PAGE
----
UPDATED Dec. 27, 2021, with photo and information from charter flagline member Cynthia Luse-McKeen regarding the first year of the HMB color guard.
As University of Iowa fans gear up for the Jan. 1 Citrus Bowl, alumni reflect on past bowl game experiences, including those with the Hawkeye Marching Band.
“BAND 141” celebrates more than 140 years of marching tradition at the University of Iowa in an exhibit at the Voxman Music Building in Iowa City.
Band director Eric Bush donated a collection of materials from HMB history, including photographs, drill charts, papers, scrapbooks, uniform pieces, audio and video recordings and other memorabilia to the Rita Benton Music Library in 2020.
The exhibit, which opened in September 2021, draws from the donated materials and other collections held in University Archives such as UI Yearbooks, Charles B. Righter Papers, Scottish Highlander Records and Daily Iowan archives.
Visitors can explore the band’s history through its directors, core song list, innovative formations and wide ranging uniforms on the building’s first floor.
The exhibit continues on the second floor alongside the Recital Hall, highlighting the band’s drum majors, alumni band, Golden Girls and Scottish Highlanders.
The Hawkeye Marching Band received its first orders in 1881 as a military ensemble.
As an alum and former staffer of the HMB color guard, also known as “silks” or flagline, I was excited to learn a bit more about its history, but unless I somehow missed it, there wasn’t a single photo or mention of the flags.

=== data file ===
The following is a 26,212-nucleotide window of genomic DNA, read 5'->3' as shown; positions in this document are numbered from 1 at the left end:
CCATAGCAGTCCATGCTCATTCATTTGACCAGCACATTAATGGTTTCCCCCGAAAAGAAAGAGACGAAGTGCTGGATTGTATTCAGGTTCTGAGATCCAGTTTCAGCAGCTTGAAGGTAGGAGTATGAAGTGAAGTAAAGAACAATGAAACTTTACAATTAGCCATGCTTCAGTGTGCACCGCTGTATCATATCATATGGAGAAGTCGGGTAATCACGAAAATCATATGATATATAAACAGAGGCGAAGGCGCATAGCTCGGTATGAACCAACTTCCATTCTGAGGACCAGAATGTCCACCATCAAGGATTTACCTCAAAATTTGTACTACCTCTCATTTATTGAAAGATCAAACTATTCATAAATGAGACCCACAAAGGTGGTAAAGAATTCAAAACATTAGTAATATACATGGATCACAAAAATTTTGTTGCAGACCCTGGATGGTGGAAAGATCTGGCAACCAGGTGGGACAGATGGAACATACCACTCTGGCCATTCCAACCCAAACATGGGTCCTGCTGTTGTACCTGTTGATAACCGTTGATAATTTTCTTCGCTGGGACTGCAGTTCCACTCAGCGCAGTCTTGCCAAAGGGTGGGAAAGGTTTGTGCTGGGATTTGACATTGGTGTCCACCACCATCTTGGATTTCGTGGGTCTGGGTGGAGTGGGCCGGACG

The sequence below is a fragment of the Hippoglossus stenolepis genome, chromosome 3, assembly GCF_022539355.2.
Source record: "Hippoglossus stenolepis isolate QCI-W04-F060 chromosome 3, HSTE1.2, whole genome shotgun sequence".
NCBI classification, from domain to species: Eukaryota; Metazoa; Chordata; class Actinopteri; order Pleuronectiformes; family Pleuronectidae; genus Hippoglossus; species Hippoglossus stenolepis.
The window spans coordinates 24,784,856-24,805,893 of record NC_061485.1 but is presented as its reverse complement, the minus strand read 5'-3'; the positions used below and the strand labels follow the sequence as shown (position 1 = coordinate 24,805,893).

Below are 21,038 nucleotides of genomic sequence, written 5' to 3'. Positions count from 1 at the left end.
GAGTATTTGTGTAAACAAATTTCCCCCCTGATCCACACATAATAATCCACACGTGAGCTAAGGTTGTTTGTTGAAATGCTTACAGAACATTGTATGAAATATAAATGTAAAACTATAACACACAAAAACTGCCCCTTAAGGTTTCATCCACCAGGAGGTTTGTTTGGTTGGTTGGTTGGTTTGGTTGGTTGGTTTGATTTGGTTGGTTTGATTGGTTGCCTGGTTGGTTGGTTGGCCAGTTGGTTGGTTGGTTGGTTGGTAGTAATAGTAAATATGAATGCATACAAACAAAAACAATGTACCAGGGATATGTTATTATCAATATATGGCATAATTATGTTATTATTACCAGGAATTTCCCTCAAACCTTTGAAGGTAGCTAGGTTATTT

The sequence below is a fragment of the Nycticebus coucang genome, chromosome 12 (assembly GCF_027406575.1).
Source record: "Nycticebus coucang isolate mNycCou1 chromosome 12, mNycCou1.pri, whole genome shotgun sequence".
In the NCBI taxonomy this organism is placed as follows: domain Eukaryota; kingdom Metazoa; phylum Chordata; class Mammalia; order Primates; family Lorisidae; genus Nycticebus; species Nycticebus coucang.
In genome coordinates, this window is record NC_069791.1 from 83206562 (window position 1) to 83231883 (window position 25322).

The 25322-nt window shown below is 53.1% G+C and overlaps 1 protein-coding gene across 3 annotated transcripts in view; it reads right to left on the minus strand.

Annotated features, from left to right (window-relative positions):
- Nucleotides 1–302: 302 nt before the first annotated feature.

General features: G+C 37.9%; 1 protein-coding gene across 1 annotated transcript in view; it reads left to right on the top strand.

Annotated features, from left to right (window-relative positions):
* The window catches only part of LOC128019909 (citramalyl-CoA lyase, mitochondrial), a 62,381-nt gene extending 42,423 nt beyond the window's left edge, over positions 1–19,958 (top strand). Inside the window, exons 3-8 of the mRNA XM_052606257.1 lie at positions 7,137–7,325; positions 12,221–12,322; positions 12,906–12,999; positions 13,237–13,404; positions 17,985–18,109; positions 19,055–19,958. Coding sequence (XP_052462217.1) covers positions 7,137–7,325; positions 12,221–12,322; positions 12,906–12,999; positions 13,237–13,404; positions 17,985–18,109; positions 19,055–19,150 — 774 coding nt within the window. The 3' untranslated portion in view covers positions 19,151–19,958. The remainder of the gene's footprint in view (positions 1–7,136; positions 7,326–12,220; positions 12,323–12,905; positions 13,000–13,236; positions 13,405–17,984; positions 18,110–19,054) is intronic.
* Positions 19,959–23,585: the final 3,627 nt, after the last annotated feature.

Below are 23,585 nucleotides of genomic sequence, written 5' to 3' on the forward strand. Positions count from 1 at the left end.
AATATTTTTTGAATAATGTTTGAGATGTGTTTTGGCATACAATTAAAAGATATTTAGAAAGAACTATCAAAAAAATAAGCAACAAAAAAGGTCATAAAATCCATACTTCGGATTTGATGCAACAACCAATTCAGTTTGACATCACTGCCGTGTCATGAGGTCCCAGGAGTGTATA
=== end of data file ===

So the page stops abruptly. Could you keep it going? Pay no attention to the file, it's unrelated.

With so much material, it was undoubtedly difficult to cull the information to fit in the small exhibit space.
As a book author, including one on the history of drum & bugle corps, I understand the challenge of trying to include pieces of an entire spectrum of an entity’s lengthy history.
Still, it would be nice to know who started the HMB color guard and why.
The flagline ended its run with the 1991 Rose Bowl. I was proud to instruct those 32 remarkable members, and think it’s worth recognizing the contributions they, and those who came before them, made to HMB history, if not in an exhibit, then at least here.
Cynthia Luse-McKeen, one of the charter members of the HMB color guard, noted that it started in 1974, and provided a photo of that first group.
Here is a photo of the final HMB color guard, in the wee hours of the morning at the Rose Bowl parade in 1991, and more about the Band 141 exhibit, below: